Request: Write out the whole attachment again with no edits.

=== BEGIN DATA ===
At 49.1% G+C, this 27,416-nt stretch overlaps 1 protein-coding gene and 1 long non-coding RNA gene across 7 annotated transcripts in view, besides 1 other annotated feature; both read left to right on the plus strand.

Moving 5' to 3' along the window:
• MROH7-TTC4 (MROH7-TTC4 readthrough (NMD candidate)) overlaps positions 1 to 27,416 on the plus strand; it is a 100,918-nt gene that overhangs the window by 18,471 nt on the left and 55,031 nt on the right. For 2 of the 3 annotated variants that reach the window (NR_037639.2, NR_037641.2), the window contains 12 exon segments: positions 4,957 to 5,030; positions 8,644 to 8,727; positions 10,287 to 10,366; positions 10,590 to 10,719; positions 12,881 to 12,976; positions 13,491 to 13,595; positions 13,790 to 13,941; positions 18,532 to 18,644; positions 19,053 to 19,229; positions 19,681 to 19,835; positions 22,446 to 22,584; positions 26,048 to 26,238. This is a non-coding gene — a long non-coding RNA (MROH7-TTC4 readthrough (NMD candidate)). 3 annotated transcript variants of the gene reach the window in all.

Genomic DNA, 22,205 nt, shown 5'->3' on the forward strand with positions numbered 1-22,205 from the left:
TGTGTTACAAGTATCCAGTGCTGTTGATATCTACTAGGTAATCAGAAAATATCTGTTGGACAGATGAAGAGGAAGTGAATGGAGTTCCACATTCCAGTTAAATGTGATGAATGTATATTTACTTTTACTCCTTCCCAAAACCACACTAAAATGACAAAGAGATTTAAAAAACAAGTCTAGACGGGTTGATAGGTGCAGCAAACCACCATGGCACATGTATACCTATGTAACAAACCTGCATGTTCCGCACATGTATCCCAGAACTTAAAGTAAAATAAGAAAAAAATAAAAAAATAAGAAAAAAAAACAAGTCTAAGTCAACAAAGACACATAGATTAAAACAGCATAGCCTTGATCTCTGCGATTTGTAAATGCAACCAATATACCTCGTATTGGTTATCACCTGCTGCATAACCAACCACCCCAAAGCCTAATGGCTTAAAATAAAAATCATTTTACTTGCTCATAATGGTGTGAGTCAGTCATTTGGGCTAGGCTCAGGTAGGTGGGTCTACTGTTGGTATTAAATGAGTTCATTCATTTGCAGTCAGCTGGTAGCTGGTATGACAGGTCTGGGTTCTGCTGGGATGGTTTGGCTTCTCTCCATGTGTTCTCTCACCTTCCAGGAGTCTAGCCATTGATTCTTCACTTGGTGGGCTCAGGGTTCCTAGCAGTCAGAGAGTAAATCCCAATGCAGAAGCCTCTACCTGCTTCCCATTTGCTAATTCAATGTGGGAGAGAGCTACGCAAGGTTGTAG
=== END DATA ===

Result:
At 49.1% G+C, this 27,416-nt stretch overlaps 1 protein-coding gene and 1 long non-coding RNA gene across 7 annotated transcripts in view, besides 1 other annotated feature; both read left to right on the plus strand.

Moving 5' to 3' along the window:
• MROH7-TTC4 (MROH7-TTC4 readthrough (NMD candidate)) overlaps positions 1 to 27,416 on the plus strand; it is a 100,918-nt gene that overhangs the window by 18,471 nt on the left and 55,031 nt on the right. For 2 of the 3 annotated variants that reach the window (NR_037639.2, NR_037641.2), the window contains 12 exon segments: positions 4,957 to 5,030; positions 8,644 to 8,727; positions 10,287 to 10,366; positions 10,590 to 10,719; positions 12,881 to 12,976; positions 13,491 to 13,595; positions 13,790 to 13,941; positions 18,532 to 18,644; positions 19,053 to 19,229; positions 19,681 to 19,835; positions 22,446 to 22,584; positions 26,048 to 26,238. This is a non-coding gene — a long non-coding RNA (MROH7-TTC4 readthrough (NMD candidate)). 3 annotated transcript variants of the gene reach the window in all.

Genomic DNA, 22,205 nt, shown 5'->3' on the forward strand with positions numbered 1-22,205 from the left:
TGTGTTACAAGTATCCAGTGCTGTTGATATCTACTAGGTAATCAGAAAATATCTGTTGGACAGATGAAGAGGAAGTGAATGGAGTTCCACATTCCAGTTAAATGTGATGAATGTATATTTACTTTTACTCCTTCCCAAAACCACACTAAAATGACAAAGAGATTTAAAAAACAAGTCTAGACGGGTTGATAGGTGCAGCAAACCACCATGGCACATGTATACCTATGTAACAAACCTGCATGTTCCGCACATGTATCCCAGAACTTAAAGTAAAATAAGAAAAAAATAAAAAAATAAGAAAAAAAAACAAGTCTAAGTCAACAAAGACACATAGATTAAAACAGCATAGCCTTGATCTCTGCGATTTGTAAATGCAACCAATATACCTCGTATTGGTTATCACCTGCTGCATAACCAACCACCCCAAAGCCTAATGGCTTAAAATAAAAATCATTTTACTTGCTCATAATGGTGTGAGTCAGTCATTTGGGCTAGGCTCAGGTAGGTGGGTCTACTGTTGGTATTAAATGAGTTCATTCATTTGCAGTCAGCTGGTAGCTGGTATGACAGGTCTGGGTTCTGCTGGGATGGTTTGGCTTCTCTCCATGTGTTCTCTCACCTTCCAGGAGTCTAGCCATTGATTCTTCACTTGGTGGGCTCAGGGTTCCTAGCAGTCAGAGAGTAAATCCCAATGCAGAAGCCTCTACCTGCTTCCCATTTGCTAATTCAATGTGGGAGAGAGCTACGCAAGGTTGTAG